Increasingly, Americans are eating like children. The most recent bit of evidence comes from an article in The New York Times about milkshakes served at fancy New York bars (http://www.nytimes.com/2010/09/08/dining/08shake.html?scp=1&sq=milk%20shakes&st=cse).
Americans have a fondness for drinks containing ice cream that goes back to the nineteenth century when soda counters were a respectable alternative to bars and taverns. In that abolitionist era, milk and milk products were the antithesis of the devil’s brew, associated with mother’s milk and purity, though not necessarily with childhood. The first ice cream-laced beverages were often carbonated “ice cream sodas” or “malts” made with malted milk and ice cream. (Malted milk is dry milk powder mixed with malted barley.) Shakes as we know them didn’t come along until the invention of the blender in the 1920s, which happily coincided with the beginnings of American road culture. Soon enough these calorie bombs became a favorite treat at roadside ice cream stands like Dairy Queen. Today’s “large,” (almost a liter) Dairy Queen chocolate shake is over 1100 calories. While ice cream sodas tend to have a Frank Capra small town association milk shakes evoke images of roller-skate outfitted waitresses in California drive-ins à la American Graffiti. They elicit early adolescence rather than childhood, an age of furtive kisses rather than teen pregnancy.
And after that excessively wordy digression, let us turn to The New York Times’ article which reports on the reinvention of the milkshake as a cocktail. In Brooklyn, now New York’s coolest borough, a reimagined bowling alley serves bourbon-spiked milkshakes. The rest of the menu, according the owners was designed with “childhood memories of birthday parties” in mind—but with booze. The trend has jumped the East River into creaky Manhattan where milkshakes have been spotted at the ultra-trendy Momofuku. In one recipe, the pastry chef Christina Tosi takes cereal milk (that is milk left over from eating dry cereal) and spikes it with Kahlua and vodka. There’s ice cream in there too. In Los Angeles where cool is always much cooler, chef Maria Swan, serves milk shakes based on such combinations as añejo tequila with dulce de leche (a sort of caramel), and Cherry Heering with lavender vanilla ice cream. She readily admits her inspiration is Bob’s Big Boy. While in and of itself, the trend is little more than a clever conceit, when you begin to see it as part of a wider phenomenon it heralds a significant shift in culinary culture. Some years ago, American restaurants and bars came to be afflicted by a plague of cocktails. It started with frozen margaritas but them moved to increasingly more complex mixtures. The result is invariably sweet. Moreover the drinks often share the palette of Crayola crayons. Foods associated with childhood, especially mac and cheese, now have restaurants dedicated to them. A place down the street from me offers a version with “Brie, Figs, Roasted Shiitake Mushrooms and Fresh Rosemary” along with more conventional offering. “Sliders,” small hamburger-type sandwiches are now filled with sophisticated fillings like duck confit and braised venison. Childhood desserts like cupcakes have turned into a global phenomenon. This is reflected elsewhere too.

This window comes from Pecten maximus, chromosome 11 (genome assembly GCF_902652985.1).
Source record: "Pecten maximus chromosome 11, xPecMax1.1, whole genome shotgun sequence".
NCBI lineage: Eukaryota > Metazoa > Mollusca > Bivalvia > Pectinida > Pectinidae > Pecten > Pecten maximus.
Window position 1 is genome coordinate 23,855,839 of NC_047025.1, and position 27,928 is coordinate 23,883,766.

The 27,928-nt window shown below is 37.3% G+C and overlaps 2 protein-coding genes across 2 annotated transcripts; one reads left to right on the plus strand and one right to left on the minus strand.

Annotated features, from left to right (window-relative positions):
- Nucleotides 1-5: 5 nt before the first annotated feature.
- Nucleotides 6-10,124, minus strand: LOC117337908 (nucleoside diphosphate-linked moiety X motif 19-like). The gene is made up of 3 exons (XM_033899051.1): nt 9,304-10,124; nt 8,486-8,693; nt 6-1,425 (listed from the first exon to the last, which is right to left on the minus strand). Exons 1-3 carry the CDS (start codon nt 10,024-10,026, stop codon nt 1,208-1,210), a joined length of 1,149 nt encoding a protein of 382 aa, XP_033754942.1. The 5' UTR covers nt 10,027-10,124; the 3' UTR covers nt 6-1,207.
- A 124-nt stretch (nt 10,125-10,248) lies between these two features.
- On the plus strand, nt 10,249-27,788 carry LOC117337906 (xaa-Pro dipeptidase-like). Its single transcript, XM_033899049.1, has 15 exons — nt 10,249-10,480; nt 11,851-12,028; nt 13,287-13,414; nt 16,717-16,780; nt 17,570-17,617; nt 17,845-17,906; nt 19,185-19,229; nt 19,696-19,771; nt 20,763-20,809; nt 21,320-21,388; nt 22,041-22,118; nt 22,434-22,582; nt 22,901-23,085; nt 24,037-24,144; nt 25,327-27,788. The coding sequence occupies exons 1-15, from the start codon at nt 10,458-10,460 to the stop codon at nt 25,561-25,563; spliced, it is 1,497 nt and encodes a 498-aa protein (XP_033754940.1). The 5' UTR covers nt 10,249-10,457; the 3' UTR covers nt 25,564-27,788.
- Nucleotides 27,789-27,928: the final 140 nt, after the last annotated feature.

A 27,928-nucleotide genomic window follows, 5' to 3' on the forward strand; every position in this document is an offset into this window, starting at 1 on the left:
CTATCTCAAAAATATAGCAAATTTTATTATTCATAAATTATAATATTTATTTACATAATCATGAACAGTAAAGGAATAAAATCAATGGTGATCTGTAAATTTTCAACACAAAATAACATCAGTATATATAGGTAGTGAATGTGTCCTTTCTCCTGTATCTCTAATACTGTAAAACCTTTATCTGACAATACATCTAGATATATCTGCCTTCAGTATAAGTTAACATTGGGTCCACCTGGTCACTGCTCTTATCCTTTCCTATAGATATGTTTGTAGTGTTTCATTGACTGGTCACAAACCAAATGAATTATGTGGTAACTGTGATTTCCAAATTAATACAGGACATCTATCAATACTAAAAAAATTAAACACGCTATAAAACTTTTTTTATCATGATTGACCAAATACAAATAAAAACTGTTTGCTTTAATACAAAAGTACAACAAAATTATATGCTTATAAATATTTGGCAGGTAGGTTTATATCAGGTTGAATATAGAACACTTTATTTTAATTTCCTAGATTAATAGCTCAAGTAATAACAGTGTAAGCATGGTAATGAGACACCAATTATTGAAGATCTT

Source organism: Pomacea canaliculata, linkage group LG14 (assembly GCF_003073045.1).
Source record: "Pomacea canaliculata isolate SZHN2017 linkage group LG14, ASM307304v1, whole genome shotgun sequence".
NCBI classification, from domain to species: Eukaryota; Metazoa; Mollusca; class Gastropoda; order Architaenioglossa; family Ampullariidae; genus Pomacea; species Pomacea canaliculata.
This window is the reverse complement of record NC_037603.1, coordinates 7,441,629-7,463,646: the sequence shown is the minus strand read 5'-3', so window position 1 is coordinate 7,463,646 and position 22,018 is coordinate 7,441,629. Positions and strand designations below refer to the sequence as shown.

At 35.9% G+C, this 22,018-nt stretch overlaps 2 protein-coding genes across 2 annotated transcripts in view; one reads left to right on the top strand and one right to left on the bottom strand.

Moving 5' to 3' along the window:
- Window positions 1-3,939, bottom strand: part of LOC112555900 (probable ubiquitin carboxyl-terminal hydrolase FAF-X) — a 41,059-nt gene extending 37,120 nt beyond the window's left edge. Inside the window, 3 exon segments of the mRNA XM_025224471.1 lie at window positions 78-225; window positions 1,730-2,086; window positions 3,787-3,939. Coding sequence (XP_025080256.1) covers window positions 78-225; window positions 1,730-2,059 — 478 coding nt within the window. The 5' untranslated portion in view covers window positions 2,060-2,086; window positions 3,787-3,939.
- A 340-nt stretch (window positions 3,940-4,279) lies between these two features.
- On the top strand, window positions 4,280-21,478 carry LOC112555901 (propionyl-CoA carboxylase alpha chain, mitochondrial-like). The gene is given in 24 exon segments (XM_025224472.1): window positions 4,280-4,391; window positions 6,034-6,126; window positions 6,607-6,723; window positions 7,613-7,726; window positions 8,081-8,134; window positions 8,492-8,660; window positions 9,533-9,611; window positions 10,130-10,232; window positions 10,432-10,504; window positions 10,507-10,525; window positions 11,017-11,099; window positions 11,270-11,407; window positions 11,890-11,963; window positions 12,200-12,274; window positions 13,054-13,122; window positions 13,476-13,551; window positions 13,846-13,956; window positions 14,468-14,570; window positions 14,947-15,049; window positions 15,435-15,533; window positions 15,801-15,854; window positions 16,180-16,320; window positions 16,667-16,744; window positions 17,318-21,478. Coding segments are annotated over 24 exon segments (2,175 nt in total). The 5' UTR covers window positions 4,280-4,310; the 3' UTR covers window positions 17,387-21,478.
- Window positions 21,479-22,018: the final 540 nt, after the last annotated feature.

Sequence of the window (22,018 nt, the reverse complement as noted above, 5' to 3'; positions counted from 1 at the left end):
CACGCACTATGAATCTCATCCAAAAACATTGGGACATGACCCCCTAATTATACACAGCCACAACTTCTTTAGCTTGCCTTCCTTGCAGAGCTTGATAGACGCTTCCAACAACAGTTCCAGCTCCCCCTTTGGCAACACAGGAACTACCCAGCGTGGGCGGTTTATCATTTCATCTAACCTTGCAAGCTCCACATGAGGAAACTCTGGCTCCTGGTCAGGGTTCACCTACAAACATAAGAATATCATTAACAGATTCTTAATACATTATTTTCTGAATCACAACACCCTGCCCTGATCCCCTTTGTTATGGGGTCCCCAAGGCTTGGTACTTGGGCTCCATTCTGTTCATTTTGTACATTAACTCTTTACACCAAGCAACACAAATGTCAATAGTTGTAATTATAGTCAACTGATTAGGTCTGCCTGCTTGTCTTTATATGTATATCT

Fancy restaurants offer deconstructed s’mores, the campfire dessert made with packaged graham crackers melted Hershey’s chocolate and marshmallows. Of course in the white-tablecloth version, the biscuits are home-made, the chocolate is French and the marshmallows are made with Tahitian vanilla. But the result is a little like the ten year-old smearing her face with her mother’s lipstick. Or perhaps the forty-five year old buying a toy car for fifty thousand dollars? Is this kid food masquerading as grown up food, or adult food pretending it’s child’s play?
Recently, social scientists have postulated that we should add another stage to the development of the human animal. In much the way that adolescence was invented in the 19th century, they propose a period of life called young adulthood that spans the period between the teenage years and “real” adulthood, which now seems to arrive at thirty. If this is indeed true then these childhood foods offer a sort of the booster seat to the grown-ups table. Or do they? Do the thirty-year olds then advance to a more adult phase of taste. Or do they simply continue eating more highly sweetened foods you can pick up with your hands for breakfast, lunch and dinner?
American brides now often turn to cupcakes instead of wedding cakes to celebrate their nuptials. It’s an interesting shift in symbolism. Whereas the white wedding cake so clearly stood for virginity devoured, the cupcakes seem to indicate that a wedding is just another childhood birthday party. I’m all in favor of parties but does the food have to cater to the tastes of a six-year old?